I don't know, but I would be very surprised if a topology made the problem any easier since I would imagine that you could always use the induced topology from $L(X)$ on $A$ so if you can answer it in the topological setting then you can answer it in the discrete setting. More specifically, the question is about the image of $T$ but imposing a topology on $A$ only messes around with the domain so I'd be surprised if it had a significant effect.
However I suspect that I haven't understood the problem very well since it seems as though a simple example would be where $A$ was the compact operators together with the unit. That seems to fit the conditions but it certainly isn't dense in the strong operator topology (though it is in the weak topology).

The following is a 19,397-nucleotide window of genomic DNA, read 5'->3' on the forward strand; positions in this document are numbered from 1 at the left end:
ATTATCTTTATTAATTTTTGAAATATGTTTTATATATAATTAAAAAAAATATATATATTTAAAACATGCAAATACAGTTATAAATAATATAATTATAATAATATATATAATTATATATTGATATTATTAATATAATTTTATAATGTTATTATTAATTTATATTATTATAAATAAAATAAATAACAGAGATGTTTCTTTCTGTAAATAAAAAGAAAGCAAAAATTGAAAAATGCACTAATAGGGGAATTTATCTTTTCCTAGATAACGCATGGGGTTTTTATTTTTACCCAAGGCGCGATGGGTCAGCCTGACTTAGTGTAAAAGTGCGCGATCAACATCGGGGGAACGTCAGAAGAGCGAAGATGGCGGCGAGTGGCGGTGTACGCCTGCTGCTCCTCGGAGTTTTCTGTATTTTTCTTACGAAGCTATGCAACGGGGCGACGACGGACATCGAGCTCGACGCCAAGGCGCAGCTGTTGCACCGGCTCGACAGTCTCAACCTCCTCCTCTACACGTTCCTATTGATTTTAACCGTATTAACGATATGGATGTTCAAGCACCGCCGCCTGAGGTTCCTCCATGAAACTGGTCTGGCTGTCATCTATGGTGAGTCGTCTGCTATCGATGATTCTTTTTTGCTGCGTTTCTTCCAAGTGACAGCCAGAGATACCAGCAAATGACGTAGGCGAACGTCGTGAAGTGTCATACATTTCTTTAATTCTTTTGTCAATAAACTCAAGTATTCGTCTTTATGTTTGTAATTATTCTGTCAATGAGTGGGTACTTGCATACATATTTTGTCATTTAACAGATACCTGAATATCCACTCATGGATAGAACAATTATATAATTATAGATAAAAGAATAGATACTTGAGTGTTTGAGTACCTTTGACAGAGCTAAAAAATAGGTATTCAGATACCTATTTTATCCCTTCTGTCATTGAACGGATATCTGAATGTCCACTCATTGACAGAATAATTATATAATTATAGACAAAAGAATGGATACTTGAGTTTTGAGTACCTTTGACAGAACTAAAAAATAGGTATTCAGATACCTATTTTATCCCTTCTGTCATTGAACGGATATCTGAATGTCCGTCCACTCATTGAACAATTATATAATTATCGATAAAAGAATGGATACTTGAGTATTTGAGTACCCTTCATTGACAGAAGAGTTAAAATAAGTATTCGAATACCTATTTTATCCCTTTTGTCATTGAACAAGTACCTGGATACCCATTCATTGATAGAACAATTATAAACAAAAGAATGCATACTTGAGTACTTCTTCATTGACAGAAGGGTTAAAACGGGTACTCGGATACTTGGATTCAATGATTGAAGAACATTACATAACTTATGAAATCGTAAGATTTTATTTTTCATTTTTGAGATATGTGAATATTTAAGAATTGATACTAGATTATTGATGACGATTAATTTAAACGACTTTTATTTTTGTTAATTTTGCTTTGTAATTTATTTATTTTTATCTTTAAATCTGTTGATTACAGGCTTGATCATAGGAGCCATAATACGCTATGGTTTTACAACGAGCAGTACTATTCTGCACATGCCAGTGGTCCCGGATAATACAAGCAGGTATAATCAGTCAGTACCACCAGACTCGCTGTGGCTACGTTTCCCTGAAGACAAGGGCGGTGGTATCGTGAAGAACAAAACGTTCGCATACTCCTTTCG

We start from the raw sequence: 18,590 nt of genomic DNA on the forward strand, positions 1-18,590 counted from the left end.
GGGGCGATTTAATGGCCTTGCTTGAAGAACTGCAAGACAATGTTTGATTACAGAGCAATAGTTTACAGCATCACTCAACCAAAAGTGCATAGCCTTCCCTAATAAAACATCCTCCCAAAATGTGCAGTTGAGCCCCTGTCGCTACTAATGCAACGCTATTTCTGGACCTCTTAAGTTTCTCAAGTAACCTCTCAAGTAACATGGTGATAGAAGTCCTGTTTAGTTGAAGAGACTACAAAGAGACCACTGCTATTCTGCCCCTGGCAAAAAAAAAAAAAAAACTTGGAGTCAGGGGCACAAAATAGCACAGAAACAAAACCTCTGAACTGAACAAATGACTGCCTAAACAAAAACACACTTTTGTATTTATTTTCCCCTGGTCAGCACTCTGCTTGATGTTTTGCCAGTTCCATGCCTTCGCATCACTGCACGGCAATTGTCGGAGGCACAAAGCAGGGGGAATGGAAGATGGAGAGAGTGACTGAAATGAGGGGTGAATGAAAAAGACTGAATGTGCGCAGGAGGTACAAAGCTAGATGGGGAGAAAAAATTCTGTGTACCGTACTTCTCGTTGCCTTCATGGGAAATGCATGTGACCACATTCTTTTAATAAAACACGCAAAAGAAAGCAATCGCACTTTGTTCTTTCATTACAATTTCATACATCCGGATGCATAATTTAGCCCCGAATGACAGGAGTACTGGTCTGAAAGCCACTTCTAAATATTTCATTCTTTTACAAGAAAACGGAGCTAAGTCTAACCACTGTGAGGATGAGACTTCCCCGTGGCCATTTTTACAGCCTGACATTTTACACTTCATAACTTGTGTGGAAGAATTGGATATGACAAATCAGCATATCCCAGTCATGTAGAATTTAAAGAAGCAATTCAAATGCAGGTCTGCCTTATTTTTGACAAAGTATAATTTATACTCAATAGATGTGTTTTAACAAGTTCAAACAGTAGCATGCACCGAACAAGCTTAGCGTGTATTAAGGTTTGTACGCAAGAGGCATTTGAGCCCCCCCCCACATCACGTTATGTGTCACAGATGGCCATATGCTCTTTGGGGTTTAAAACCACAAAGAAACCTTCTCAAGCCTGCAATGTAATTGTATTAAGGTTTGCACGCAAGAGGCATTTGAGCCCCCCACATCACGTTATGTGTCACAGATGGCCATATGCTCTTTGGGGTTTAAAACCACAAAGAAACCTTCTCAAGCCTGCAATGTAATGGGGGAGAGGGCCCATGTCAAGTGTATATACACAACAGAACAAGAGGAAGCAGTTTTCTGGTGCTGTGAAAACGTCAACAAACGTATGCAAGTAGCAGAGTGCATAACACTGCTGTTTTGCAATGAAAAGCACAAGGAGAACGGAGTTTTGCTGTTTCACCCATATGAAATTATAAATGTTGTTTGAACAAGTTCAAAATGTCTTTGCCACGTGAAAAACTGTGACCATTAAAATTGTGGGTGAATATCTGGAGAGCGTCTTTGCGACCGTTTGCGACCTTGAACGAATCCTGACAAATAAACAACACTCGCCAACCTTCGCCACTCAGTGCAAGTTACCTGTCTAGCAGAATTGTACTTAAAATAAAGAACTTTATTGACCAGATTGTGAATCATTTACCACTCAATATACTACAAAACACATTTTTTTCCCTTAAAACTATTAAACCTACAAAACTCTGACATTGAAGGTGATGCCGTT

Edit: As I suspected, I hadn't. As Matthew points out, the topology is not the strong operator topology but the weak operator topology with respect to the strong topology on $X$. That is, $T_\gamma \to T$ if $T_\gamma x \to Tx$ for all $x$.
This, then, sounds a lot like the approximation question which is known to be false for arbitrary Banach spaces (paper of Eno, though I forget the exact reference) since in a space where the approximation property fails one could take the subalgebra of finite rank operators (plus the identity to make it unital).
However, my first point still seems valid.